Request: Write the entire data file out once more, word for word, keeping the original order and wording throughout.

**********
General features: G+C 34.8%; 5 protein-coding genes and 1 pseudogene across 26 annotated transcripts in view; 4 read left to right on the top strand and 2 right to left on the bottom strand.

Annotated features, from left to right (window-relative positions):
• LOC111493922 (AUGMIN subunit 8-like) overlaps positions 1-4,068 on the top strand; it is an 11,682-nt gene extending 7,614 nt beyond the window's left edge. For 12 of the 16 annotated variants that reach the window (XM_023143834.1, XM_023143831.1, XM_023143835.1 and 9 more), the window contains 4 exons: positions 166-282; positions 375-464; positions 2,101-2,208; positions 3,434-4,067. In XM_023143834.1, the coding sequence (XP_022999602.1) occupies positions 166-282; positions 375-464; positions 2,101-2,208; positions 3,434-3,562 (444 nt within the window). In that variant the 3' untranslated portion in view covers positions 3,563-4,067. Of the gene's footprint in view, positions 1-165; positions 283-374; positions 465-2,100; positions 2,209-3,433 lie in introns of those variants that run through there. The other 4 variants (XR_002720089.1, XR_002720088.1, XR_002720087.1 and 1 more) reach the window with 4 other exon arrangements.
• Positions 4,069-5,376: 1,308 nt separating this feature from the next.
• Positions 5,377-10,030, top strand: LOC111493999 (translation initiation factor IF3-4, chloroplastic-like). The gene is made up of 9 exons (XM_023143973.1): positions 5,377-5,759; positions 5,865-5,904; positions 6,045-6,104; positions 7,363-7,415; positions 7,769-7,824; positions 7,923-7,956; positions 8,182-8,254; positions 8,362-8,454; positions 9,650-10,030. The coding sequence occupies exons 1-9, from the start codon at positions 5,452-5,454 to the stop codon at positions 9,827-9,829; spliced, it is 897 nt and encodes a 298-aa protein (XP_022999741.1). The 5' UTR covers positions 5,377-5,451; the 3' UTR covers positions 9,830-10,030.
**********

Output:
General features: G+C 34.8%; 5 protein-coding genes and 1 pseudogene across 26 annotated transcripts in view; 4 read left to right on the top strand and 2 right to left on the bottom strand.

Annotated features, from left to right (window-relative positions):
• LOC111493922 (AUGMIN subunit 8-like) overlaps positions 1-4,068 on the top strand; it is an 11,682-nt gene extending 7,614 nt beyond the window's left edge. For 12 of the 16 annotated variants that reach the window (XM_023143834.1, XM_023143831.1, XM_023143835.1 and 9 more), the window contains 4 exons: positions 166-282; positions 375-464; positions 2,101-2,208; positions 3,434-4,067. In XM_023143834.1, the coding sequence (XP_022999602.1) occupies positions 166-282; positions 375-464; positions 2,101-2,208; positions 3,434-3,562 (444 nt within the window). In that variant the 3' untranslated portion in view covers positions 3,563-4,067. Of the gene's footprint in view, positions 1-165; positions 283-374; positions 465-2,100; positions 2,209-3,433 lie in introns of those variants that run through there. The other 4 variants (XR_002720089.1, XR_002720088.1, XR_002720087.1 and 1 more) reach the window with 4 other exon arrangements.
• Positions 4,069-5,376: 1,308 nt separating this feature from the next.
• Positions 5,377-10,030, top strand: LOC111493999 (translation initiation factor IF3-4, chloroplastic-like). The gene is made up of 9 exons (XM_023143973.1): positions 5,377-5,759; positions 5,865-5,904; positions 6,045-6,104; positions 7,363-7,415; positions 7,769-7,824; positions 7,923-7,956; positions 8,182-8,254; positions 8,362-8,454; positions 9,650-10,030. The coding sequence occupies exons 1-9, from the start codon at positions 5,452-5,454 to the stop codon at positions 9,827-9,829; spliced, it is 897 nt and encodes a 298-aa protein (XP_022999741.1). The 5' UTR covers positions 5,377-5,451; the 3' UTR covers positions 9,830-10,030.